Pushkin, Russia's national poet: Ethiopian or Eritrean?
By Abebech Tamene, Monday, June 09, 2014
ADDIS ABABA – The origin of renowned Russian poet Alexander Pushkin has long been a source of dispute between historians in Ethiopia and neighboring Eritrea.
"[There's] no question about Alexander Pushkin being an Ethiopian," Ayalneh Mulatu, who translated Pushkin's poetry into Amharic, the language of Ethiopia, told Anadolu Agency.
"Pushkin belongs to Ethiopia because his great grandfather, Abraham Hanibal, was born of Ethiopian parents on Ethiopian soil," he said.
Born in 1799 in Moscow, Pushkin is considered Russia's greatest poet and the founder of modern Russian literature.
His grandfather, Abram Gannibal, was born in Ethiopia before being brought to Russia as a slave of Russian Czar Peter the Great.
In Russia, Abram climbed the ladder of Russian society, eventually becoming an aristocrat.
According to Mulatu, Pushkin was proud of his grandfather and even dedicated a poem to him.
"He even wrote a poem titled 'My Bloodline,' admiring his black great grandpa, in response to a person who tried to undermine Hanibal," he said.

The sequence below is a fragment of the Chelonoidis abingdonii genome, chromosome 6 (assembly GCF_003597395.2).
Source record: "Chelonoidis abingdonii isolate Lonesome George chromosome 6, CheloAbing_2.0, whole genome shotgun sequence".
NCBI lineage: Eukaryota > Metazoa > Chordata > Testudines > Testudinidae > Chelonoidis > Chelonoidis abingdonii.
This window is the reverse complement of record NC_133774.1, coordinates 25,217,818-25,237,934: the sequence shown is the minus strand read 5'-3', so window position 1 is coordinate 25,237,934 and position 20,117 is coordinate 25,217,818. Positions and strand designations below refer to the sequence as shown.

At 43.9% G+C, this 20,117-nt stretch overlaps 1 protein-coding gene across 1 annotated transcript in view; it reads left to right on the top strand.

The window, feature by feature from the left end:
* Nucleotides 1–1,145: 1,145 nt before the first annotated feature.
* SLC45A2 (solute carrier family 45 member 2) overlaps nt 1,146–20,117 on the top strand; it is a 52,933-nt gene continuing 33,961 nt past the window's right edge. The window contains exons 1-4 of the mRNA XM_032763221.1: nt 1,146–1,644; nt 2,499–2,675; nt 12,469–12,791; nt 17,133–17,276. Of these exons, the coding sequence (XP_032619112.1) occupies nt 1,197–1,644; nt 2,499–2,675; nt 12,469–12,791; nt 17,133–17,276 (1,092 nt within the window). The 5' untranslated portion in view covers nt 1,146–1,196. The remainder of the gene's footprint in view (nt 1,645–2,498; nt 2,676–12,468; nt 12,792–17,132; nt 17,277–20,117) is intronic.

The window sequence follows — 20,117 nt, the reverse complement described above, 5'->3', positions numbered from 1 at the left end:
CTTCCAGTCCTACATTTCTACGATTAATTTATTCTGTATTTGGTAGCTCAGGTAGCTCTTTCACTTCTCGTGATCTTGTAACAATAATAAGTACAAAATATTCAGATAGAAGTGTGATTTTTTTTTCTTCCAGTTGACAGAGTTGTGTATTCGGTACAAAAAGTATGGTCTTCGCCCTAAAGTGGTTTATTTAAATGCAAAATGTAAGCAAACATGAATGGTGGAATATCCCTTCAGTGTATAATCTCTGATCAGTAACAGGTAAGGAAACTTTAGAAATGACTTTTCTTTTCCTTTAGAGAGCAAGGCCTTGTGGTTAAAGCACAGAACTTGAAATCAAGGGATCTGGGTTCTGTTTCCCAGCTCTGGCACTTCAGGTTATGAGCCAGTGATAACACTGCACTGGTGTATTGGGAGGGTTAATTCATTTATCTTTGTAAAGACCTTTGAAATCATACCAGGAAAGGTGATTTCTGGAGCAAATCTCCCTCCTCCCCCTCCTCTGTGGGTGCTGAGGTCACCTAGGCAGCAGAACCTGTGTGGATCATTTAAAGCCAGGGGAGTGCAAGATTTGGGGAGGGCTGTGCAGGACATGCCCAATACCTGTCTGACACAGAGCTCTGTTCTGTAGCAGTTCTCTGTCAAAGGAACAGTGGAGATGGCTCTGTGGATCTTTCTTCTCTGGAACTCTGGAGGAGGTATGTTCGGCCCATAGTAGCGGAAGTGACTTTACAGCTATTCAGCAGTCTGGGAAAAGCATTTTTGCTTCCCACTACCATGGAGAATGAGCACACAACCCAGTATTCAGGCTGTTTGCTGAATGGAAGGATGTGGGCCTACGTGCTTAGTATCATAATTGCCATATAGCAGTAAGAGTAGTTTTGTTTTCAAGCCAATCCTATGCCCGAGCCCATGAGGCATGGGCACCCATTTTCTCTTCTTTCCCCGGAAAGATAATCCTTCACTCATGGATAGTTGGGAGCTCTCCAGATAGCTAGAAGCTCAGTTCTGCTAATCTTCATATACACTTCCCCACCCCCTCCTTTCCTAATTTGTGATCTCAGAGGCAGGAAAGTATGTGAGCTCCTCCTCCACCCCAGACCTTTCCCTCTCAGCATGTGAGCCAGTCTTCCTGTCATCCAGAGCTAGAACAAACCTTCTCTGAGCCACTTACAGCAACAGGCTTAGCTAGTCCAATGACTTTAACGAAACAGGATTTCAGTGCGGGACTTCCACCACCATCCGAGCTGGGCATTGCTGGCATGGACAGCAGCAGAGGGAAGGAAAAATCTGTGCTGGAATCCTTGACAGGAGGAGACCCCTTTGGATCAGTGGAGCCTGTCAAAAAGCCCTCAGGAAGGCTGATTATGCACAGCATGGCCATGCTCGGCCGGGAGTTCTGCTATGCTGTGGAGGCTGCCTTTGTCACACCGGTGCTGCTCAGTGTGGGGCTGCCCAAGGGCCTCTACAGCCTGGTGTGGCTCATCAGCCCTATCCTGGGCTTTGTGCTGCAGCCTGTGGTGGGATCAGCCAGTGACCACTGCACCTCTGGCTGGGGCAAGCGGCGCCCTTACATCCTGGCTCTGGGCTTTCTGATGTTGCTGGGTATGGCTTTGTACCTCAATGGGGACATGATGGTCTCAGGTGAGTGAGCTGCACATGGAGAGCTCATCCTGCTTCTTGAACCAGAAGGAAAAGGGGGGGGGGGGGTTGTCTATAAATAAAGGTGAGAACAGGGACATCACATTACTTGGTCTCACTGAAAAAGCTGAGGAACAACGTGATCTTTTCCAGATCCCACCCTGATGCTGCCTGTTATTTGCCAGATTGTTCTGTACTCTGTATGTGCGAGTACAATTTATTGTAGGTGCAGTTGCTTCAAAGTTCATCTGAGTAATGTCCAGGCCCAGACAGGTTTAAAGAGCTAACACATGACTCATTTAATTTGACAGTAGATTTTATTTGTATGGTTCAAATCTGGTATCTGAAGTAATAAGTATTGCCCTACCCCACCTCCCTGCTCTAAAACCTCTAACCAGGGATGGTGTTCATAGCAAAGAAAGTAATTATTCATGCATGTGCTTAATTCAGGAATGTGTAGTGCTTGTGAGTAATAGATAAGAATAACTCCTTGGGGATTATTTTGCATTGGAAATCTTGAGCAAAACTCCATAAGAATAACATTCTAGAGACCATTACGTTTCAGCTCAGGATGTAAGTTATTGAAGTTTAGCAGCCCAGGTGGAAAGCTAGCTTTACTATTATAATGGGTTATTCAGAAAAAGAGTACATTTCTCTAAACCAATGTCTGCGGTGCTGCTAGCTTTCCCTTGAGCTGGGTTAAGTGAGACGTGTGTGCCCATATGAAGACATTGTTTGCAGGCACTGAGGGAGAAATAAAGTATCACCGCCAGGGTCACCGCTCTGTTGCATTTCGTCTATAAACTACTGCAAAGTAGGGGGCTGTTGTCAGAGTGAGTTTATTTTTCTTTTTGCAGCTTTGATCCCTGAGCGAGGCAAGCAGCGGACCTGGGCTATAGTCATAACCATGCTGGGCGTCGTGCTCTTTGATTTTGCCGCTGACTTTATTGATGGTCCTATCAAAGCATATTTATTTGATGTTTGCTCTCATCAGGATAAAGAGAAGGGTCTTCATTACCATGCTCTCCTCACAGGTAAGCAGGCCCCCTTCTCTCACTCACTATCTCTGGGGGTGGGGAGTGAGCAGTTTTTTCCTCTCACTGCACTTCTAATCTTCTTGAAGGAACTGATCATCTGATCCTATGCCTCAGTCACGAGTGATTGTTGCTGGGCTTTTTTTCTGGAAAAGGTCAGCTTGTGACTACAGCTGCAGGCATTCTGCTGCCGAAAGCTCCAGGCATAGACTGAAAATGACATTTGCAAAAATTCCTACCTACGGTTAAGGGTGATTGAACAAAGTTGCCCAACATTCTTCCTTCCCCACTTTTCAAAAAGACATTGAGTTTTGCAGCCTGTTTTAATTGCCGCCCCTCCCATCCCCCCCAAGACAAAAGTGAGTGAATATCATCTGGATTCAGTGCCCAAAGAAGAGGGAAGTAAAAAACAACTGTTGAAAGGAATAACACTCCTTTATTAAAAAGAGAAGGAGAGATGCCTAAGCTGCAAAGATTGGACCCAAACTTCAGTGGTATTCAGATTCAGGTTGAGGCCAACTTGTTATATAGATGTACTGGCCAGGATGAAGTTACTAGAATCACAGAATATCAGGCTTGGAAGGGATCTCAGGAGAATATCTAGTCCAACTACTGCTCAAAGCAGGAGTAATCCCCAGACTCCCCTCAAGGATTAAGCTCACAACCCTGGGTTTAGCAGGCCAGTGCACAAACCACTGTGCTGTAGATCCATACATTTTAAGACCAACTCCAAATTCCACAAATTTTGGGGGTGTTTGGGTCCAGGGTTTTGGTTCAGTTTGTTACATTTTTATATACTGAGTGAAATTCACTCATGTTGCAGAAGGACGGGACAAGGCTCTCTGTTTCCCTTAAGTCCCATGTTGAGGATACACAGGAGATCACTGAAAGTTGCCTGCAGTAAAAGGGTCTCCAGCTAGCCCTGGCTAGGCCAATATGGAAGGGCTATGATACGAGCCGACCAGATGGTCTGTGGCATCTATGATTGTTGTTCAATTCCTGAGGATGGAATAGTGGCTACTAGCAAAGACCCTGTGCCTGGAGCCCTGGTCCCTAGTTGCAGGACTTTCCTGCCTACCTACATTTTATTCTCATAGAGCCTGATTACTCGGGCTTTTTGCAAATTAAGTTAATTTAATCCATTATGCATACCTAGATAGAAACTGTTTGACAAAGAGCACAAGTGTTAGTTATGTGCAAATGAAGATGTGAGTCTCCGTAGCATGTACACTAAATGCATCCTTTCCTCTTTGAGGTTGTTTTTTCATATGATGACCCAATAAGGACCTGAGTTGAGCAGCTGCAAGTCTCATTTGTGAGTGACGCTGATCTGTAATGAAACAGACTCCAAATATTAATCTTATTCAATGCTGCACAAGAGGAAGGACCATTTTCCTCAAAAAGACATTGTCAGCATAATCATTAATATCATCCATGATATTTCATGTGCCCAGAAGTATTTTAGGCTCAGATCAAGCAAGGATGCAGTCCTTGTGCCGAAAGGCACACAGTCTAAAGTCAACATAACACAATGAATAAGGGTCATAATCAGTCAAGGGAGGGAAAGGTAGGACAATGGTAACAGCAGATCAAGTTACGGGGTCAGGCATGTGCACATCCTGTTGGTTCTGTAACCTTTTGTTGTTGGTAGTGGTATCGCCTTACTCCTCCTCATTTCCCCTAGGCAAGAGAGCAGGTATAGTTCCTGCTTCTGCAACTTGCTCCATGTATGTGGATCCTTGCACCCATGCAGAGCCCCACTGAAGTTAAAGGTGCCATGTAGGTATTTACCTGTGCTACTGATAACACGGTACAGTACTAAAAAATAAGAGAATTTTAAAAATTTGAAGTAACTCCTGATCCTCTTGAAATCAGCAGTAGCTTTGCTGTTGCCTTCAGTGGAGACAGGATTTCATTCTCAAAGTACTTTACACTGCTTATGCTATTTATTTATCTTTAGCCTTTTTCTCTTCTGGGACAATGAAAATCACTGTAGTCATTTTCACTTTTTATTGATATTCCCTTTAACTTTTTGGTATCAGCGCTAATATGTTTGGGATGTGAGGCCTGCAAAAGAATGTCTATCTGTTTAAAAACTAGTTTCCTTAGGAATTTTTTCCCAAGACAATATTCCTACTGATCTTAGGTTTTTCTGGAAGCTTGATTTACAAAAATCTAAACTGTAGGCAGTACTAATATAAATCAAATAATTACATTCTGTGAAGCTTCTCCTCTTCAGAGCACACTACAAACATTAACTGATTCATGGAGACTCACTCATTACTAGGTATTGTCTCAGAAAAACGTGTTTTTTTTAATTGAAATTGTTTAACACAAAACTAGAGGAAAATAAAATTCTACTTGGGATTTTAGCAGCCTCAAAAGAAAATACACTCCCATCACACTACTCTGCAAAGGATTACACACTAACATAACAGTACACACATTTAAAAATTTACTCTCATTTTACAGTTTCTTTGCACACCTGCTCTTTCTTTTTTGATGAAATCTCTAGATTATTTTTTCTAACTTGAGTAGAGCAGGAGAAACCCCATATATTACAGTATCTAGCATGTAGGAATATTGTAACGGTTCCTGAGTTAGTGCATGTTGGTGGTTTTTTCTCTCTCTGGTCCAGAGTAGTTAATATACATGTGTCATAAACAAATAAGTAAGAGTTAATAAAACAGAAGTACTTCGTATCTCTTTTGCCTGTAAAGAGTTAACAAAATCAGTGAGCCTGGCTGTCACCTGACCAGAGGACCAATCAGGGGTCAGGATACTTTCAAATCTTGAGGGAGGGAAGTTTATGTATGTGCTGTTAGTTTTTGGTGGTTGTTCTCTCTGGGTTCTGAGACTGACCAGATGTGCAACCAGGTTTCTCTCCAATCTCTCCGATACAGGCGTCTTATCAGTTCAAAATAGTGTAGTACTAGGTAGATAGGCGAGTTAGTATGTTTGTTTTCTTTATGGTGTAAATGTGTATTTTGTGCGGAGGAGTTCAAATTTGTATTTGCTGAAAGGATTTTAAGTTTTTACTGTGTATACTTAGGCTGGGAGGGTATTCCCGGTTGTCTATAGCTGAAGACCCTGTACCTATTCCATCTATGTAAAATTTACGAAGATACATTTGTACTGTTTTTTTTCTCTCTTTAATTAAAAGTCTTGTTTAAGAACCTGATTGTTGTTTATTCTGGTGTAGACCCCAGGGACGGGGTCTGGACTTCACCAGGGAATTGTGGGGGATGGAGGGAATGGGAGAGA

Mulatu and many Eritrean historians agree that Gannibal was born at a place called Loggo Sarda in 1696.
Since Eritrea seceded from Ethiopia in 1991, Loggo Sarda has fallen under Eritrean administration.
"Once recorded accurately, history never changes… Pushkin's bloodline is from Ethiopia. His great grandfather lived and died as an Ethiopian," Mulatu said.
The Russians, he said, "never want to hear that Pushkin was an Ethiopian or African."
"It is painful for them to accept that Pushkin, the father of modern Russian language and literature, is a black man," he added.
Monuments commemorating Pushkin have been set up in several countries, including Russia, Ethiopia and Eritrea.
In 2002, the Ethiopian government built a bust of Pushkin and named a square and an avenue – located near African Union headquarters – after the celebrated poet.
Seven years later, Eritrea erected its own monument to the Russian writer, likewise naming a street after him.
In both cases, Russian diplomatic representatives had taken part in the unveiling ceremonies.
"Pushkin is a world figure," Mulatu said. "The whole world celebrates him as a father of modern literature."
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